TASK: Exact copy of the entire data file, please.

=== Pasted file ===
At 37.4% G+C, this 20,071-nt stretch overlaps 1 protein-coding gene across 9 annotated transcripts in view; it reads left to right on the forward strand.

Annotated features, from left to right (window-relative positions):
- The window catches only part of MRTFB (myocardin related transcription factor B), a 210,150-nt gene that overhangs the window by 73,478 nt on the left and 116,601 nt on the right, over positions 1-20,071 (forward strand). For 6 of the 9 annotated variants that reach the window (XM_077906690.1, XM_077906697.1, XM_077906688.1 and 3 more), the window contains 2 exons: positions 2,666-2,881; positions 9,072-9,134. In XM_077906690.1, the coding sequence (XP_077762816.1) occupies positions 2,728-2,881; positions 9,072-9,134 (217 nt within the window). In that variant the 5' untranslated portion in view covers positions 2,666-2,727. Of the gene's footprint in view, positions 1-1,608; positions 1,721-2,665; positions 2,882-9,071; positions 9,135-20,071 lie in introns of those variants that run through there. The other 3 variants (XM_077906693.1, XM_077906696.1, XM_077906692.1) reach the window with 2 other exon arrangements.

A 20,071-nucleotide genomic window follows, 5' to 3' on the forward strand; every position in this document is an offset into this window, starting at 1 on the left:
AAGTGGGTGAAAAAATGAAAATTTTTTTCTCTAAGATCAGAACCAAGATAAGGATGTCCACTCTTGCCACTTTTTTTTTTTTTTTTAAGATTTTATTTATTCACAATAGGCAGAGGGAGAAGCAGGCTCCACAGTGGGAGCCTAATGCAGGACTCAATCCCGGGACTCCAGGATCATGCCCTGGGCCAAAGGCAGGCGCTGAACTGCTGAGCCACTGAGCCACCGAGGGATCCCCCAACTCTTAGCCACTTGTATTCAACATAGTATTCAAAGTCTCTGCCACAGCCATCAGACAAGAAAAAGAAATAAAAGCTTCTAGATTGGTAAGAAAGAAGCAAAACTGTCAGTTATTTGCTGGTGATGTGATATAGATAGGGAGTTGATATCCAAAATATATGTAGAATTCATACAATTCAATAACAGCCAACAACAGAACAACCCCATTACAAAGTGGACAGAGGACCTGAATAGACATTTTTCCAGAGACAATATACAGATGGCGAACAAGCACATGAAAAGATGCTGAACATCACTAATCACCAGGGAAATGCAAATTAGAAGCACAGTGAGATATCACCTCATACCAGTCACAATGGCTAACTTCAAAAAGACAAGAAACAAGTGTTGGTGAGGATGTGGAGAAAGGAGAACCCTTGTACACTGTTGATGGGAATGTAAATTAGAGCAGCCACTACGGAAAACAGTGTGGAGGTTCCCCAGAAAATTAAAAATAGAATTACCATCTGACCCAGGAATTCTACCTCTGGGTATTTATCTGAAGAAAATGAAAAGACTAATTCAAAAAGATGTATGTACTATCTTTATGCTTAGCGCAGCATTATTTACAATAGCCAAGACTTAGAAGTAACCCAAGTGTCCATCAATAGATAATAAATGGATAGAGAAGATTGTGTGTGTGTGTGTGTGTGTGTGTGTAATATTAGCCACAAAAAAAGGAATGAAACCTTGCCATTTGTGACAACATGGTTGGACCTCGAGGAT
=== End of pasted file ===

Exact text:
At 37.4% G+C, this 20,071-nt stretch overlaps 1 protein-coding gene across 9 annotated transcripts in view; it reads left to right on the forward strand.

Annotated features, from left to right (window-relative positions):
- The window catches only part of MRTFB (myocardin related transcription factor B), a 210,150-nt gene that overhangs the window by 73,478 nt on the left and 116,601 nt on the right, over positions 1-20,071 (forward strand). For 6 of the 9 annotated variants that reach the window (XM_077906690.1, XM_077906697.1, XM_077906688.1 and 3 more), the window contains 2 exons: positions 2,666-2,881; positions 9,072-9,134. In XM_077906690.1, the coding sequence (XP_077762816.1) occupies positions 2,728-2,881; positions 9,072-9,134 (217 nt within the window). In that variant the 5' untranslated portion in view covers positions 2,666-2,727. Of the gene's footprint in view, positions 1-1,608; positions 1,721-2,665; positions 2,882-9,071; positions 9,135-20,071 lie in introns of those variants that run through there. The other 3 variants (XM_077906693.1, XM_077906696.1, XM_077906692.1) reach the window with 2 other exon arrangements.

A 20,071-nucleotide genomic window follows, 5' to 3' on the forward strand; every position in this document is an offset into this window, starting at 1 on the left:
AAGTGGGTGAAAAAATGAAAATTTTTTTCTCTAAGATCAGAACCAAGATAAGGATGTCCACTCTTGCCACTTTTTTTTTTTTTTTTAAGATTTTATTTATTCACAATAGGCAGAGGGAGAAGCAGGCTCCACAGTGGGAGCCTAATGCAGGACTCAATCCCGGGACTCCAGGATCATGCCCTGGGCCAAAGGCAGGCGCTGAACTGCTGAGCCACTGAGCCACCGAGGGATCCCCCAACTCTTAGCCACTTGTATTCAACATAGTATTCAAAGTCTCTGCCACAGCCATCAGACAAGAAAAAGAAATAAAAGCTTCTAGATTGGTAAGAAAGAAGCAAAACTGTCAGTTATTTGCTGGTGATGTGATATAGATAGGGAGTTGATATCCAAAATATATGTAGAATTCATACAATTCAATAACAGCCAACAACAGAACAACCCCATTACAAAGTGGACAGAGGACCTGAATAGACATTTTTCCAGAGACAATATACAGATGGCGAACAAGCACATGAAAAGATGCTGAACATCACTAATCACCAGGGAAATGCAAATTAGAAGCACAGTGAGATATCACCTCATACCAGTCACAATGGCTAACTTCAAAAAGACAAGAAACAAGTGTTGGTGAGGATGTGGAGAAAGGAGAACCCTTGTACACTGTTGATGGGAATGTAAATTAGAGCAGCCACTACGGAAAACAGTGTGGAGGTTCCCCAGAAAATTAAAAATAGAATTACCATCTGACCCAGGAATTCTACCTCTGGGTATTTATCTGAAGAAAATGAAAAGACTAATTCAAAAAGATGTATGTACTATCTTTATGCTTAGCGCAGCATTATTTACAATAGCCAAGACTTAGAAGTAACCCAAGTGTCCATCAATAGATAATAAATGGATAGAGAAGATTGTGTGTGTGTGTGTGTGTGTGTGTGTAATATTAGCCACAAAAAAAGGAATGAAACCTTGCCATTTGTGACAACATGGTTGGACCTCGAGGAT